Why school diversity is important

As Detroit Public School (DPS) students, my kids are a racial minority. However, DPS does have more diversity than most people realize, making it about as racially diverse as the surrounding suburbs. However, my kids’ school (and I suspect other DPS schools as well) have an upper hand when it comes to socioeconomic diversity.

In my opinion, this type of diversity is just as valuable as racial diversity, and is non-existent in many schools. I recently read a USA Today article about this issue.

Here’s an excerpt explaining why (in the author’s opinion), socioeconomic integration is important. I would also argue that diversity of any type improves learning.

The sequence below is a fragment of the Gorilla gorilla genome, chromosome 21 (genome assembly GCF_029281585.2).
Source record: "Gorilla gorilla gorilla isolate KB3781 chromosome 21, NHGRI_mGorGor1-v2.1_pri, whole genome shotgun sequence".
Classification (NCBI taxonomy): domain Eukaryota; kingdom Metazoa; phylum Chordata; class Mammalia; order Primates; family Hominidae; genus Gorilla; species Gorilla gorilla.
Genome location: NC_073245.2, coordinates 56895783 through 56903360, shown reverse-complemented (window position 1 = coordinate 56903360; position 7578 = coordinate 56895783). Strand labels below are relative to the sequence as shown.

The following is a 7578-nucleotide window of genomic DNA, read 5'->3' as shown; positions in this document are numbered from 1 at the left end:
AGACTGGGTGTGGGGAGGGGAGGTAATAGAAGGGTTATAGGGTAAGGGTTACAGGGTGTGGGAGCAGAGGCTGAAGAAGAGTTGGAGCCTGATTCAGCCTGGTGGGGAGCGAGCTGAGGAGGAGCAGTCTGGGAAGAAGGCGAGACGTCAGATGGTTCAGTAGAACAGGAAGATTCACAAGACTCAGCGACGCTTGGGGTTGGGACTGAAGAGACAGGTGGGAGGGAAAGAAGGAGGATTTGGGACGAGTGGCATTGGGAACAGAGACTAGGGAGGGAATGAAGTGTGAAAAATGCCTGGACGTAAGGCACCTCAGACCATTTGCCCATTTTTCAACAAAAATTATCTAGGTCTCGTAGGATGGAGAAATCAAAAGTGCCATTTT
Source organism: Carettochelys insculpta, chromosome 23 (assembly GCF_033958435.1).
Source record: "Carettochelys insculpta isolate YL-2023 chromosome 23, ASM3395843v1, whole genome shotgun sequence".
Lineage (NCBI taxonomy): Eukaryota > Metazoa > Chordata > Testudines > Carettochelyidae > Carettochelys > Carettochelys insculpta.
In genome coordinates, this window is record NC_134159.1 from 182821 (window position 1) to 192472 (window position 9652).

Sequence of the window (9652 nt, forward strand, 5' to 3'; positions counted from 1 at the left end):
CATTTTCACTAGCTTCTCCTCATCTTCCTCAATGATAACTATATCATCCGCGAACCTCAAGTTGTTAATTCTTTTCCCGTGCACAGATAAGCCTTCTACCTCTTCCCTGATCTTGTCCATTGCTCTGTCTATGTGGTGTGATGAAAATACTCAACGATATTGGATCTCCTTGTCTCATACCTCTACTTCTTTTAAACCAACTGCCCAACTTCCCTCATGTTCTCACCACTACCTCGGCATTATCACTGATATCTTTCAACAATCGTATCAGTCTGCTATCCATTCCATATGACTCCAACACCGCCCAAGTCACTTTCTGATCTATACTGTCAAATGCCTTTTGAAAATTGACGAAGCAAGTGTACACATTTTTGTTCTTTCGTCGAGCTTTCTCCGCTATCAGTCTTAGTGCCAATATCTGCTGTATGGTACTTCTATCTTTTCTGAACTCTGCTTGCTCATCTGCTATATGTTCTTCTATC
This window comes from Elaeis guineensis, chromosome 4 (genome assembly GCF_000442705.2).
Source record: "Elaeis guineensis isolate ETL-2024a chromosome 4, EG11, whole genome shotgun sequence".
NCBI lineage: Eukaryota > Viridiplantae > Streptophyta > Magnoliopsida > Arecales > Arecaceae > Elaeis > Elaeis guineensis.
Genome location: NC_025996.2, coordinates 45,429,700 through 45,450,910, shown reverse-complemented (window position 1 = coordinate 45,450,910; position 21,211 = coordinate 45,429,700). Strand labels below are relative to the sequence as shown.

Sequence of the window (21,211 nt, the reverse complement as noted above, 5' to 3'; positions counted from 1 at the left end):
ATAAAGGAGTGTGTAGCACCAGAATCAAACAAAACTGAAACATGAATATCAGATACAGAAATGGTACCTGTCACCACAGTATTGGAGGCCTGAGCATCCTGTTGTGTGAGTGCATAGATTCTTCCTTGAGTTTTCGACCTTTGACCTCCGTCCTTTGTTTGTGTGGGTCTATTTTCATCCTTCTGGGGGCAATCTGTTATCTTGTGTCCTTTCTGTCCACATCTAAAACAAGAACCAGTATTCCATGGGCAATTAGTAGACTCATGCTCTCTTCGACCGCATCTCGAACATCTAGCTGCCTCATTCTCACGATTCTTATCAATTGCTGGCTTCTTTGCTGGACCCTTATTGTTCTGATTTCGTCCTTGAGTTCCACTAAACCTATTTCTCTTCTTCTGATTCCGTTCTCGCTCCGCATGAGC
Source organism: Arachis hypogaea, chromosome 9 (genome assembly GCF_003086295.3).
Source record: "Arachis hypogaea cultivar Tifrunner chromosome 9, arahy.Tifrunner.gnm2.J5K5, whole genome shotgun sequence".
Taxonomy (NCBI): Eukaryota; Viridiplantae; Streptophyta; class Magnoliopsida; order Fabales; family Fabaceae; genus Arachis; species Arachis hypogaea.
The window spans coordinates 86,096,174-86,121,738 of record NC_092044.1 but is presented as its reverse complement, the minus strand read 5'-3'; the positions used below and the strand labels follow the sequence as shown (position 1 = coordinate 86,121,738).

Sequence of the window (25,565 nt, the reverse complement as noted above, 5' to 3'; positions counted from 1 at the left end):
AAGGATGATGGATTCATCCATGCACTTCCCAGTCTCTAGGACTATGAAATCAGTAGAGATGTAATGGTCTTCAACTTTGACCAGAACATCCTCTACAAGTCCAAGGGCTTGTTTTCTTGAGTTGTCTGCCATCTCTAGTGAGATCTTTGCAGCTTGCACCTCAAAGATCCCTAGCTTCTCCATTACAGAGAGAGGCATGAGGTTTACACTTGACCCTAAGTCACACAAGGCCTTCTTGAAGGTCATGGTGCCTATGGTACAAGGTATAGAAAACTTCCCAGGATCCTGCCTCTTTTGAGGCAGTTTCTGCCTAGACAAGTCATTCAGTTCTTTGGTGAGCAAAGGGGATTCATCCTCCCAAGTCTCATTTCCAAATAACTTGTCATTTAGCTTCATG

“Education researchers know that one of the best ways to improve public schools is through socioeconomic integration. It isn’t just a matter of pooling economic resources, it’s about sharing human capital. When advantaged families attend public schools, parents with influence gain a greater sense of urgency about improving things. Their own children’s learning is at stake. When problems arise, they get involved and make sure problems are fixed.”

I do have an issue with the above statement,  because it implies that economically disadvantaged families care less about their children’s education. However, it does reflect the unfortunate reality that people with more money have more power.

According to the author, integration will happen once parents change how they make decisions about schools (although I would argue, the problem and solution are much more nuanced in Detroit, and perhaps everywhere).